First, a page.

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Canyon freshman showing athletic skills comparable to the pros

Posted: April 13, 2009 12:22 a.m.
Updated: April 13, 2009 4:55 a.m.

Canyon freshman Taylor Thomas hasn't missed a step switching from sprinting to hurdles. Her talent is drawing comparisons to professional athletes and could take her to the next level.

 
She runs on the track with high socks and a flowing mane of hair, like Florence Griffith-Joyner.

Her work ethic demonstrates a rare competitive drive, which reminds her coach of Tiger Woods.

Canyon freshman hurdler Taylor Thomas has invited some lofty comparisons in a short amount of time - but her performance backs it up.

"I've probably seen 5,000 different types of hurdlers," says Canyon hurdles coach Bob Plassmeyer. "The only time I've seen ones of her caliber are at the city finals, the state meet, things like that. I don't think I've ever seen a ninth-grader as talented as her."

Thomas has already posted 2009 Foothill League bests of 15.34 seconds in the 100-meter hurdles and 48.4 seconds in the 300 hurdles.

Her time in the 100 hurdles is already third-best in school history, and if Canyon head coach Paul Broneer is right, she'll own the school's top time in the 300 hurdles by the end of the season, too.

"She's just going to get better at hurdles with her hurdling technique," Broneer says. "I think she's going to improve her time by five seconds."

An improvement like that would be a huge step toward continuing her career in college, a goal that has driven Thomas' commitment to hurdles.

"Right when I got to high school, I looked at a lot of people's stats," Thomas says. "A lot of people do a lot of things. Not a lot of people in the area did hurdles, so I thought it'd be better to get my name out there."

A track athlete since she was 4 years old, Thomas only started hurdling three years ago on the recommendation of a friend.

She had run the 400 and 800 most of her life, but the sprints are far more competitive at the collegiate level than the high school level, and Thomas' natural talents in the hurdles made the event a logical choice.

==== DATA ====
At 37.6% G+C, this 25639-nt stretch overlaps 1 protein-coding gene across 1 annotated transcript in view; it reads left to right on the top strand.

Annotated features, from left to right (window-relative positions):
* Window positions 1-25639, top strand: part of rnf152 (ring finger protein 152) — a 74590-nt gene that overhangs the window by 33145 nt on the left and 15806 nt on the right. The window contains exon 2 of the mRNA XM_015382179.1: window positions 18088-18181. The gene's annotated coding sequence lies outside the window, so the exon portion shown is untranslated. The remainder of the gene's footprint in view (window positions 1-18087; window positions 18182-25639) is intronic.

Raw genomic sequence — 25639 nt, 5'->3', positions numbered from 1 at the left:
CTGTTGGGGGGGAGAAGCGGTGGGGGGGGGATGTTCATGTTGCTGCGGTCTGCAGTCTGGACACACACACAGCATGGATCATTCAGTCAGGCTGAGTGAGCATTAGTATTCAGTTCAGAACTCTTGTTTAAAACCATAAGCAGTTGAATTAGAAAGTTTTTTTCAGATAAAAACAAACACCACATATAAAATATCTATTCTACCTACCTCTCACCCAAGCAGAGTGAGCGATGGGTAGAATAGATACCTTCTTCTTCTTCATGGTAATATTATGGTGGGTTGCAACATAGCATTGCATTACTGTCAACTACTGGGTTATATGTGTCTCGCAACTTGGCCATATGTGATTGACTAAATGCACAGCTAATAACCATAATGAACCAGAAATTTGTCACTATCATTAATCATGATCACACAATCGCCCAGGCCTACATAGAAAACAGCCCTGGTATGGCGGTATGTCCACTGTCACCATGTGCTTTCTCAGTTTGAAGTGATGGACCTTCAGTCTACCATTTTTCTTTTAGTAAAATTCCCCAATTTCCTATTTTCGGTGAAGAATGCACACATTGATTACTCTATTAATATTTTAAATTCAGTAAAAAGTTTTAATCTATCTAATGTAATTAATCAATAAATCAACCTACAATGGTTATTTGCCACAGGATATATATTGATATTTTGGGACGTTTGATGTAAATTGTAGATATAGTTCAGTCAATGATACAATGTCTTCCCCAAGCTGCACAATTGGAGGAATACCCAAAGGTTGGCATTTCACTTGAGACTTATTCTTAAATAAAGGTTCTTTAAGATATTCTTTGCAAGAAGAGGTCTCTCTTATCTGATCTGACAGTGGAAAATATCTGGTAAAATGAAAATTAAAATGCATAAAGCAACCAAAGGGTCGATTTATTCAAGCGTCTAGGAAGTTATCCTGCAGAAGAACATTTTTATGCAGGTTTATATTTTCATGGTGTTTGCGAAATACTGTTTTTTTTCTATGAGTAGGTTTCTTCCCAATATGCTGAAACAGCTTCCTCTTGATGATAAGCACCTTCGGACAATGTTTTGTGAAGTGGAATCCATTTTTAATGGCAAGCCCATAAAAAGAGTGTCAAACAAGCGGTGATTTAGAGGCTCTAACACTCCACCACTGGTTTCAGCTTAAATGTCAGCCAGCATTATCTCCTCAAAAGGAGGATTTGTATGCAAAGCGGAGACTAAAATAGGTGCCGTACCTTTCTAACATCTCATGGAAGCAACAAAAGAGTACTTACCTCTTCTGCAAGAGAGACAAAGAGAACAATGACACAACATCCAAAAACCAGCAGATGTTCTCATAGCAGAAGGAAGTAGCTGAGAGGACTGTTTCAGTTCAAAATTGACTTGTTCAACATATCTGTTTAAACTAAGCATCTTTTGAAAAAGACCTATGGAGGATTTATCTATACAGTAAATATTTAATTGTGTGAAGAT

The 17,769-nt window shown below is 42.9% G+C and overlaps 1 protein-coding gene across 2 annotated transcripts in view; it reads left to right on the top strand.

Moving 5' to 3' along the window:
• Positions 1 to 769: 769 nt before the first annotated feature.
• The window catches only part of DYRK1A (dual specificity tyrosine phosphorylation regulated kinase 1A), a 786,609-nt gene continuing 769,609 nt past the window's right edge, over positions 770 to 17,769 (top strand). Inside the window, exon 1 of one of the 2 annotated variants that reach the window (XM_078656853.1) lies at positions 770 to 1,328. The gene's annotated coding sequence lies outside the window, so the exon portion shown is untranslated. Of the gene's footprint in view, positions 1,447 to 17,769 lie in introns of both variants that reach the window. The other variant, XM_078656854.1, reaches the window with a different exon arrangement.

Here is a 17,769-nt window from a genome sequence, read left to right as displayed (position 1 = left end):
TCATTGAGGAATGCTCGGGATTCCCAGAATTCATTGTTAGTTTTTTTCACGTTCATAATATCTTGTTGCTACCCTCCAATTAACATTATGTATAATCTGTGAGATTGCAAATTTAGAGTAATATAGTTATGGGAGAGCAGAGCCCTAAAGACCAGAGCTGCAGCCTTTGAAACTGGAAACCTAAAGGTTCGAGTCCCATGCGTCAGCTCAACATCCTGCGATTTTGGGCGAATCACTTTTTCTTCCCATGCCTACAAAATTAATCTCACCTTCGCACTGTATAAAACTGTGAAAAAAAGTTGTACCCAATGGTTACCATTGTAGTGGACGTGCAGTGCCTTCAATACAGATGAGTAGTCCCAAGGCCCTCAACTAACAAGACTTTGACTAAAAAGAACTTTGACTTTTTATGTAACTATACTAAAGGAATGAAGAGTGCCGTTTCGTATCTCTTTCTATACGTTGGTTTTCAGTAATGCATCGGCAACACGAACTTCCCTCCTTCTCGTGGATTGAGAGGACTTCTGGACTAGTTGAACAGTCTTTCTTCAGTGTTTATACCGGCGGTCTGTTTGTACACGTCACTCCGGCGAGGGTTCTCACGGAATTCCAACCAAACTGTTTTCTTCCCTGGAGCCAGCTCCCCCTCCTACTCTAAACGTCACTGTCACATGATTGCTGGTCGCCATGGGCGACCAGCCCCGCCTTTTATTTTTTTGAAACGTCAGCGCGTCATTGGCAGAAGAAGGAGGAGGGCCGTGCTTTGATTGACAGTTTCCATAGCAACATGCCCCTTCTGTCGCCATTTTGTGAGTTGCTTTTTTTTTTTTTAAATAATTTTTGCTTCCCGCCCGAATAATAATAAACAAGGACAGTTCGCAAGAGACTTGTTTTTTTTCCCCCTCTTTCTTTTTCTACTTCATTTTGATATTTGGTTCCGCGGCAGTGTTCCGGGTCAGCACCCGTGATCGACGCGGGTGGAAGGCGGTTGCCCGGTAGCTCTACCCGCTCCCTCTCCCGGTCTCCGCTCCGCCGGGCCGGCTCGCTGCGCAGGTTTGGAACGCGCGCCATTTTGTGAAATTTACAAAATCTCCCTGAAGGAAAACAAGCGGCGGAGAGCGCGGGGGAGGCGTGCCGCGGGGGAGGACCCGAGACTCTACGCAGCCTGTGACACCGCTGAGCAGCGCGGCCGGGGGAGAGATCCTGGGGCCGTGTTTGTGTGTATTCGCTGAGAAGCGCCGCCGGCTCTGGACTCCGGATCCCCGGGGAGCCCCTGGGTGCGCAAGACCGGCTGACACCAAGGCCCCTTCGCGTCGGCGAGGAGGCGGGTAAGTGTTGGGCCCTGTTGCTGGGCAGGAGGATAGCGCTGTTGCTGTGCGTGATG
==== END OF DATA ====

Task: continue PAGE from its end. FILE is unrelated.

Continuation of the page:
"If you're going to go to the next level as an athlete as she wants to do, you have to find something that's more technique-oriented than genetic-oriented," says Canyon girls coach Dave DeLong.

Thomas has improved her technique through top-notch training and coaching.

When she first started hurdling, Thomas enlisted the help of Dale Morgan, father of Taft High School running back and track athlete D.J. Morgan, who recently committed to the University of Southern California football team.

He helped Thomas earn a top-10 finish in the 2007 and 2008 Junior Olympics held in North Carolina and Nebraska, respectively.

Thomas also ran with Quiet Fire Youth Track and Field Club last year to compete against some of the top track athletes in southern California.

Morgan also put Thomas in touch with former Canyon hurdles coach Mark Crear, a silver medalist at the 1996 Olympic Games and a bronze medalist in 2000. Thomas has been working with Crear for a little more than a month.

All the training is evident in Thomas' impressive first season with Canyon.

"It was really exciting to be able to know that I have the fastest time in Santa Clarita," Thomas said. "It was also a disappointment because I like a challenge. I want someone as fast as me so I can push myself."

Plassmeyer knew she was a different breed of athlete and competitor when he first met her.

"I thought she was a pro," he says. "I know she's a hard worker and she's very dedicated to it. She kind of reminds me of Tiger Woods because she says she wants to be the best and she wants to win, and that's what you hear from Tiger Woods all the time."

Thomas was at her best against a talented Saugus squad in Canyon's last Foothill League meet, posting her league-best times on April 2.

The Canyon coaches only expect her to get better as her strength and conditioning improve throughout high school.
Thomas is even considering running with Quiet Fire again this summer, which will further help her distance herself from the pack.

"Track has to do with a lot of technique, and you really want to have to do it," Thomas says. "Some people just do it to stay in shape for other sports. I have a passion for it."

Her coach sees it firsthand every day.

"She told me she wants to run in the 2012 Olympics, and I would not want to bet against her," Plassmeyer says.


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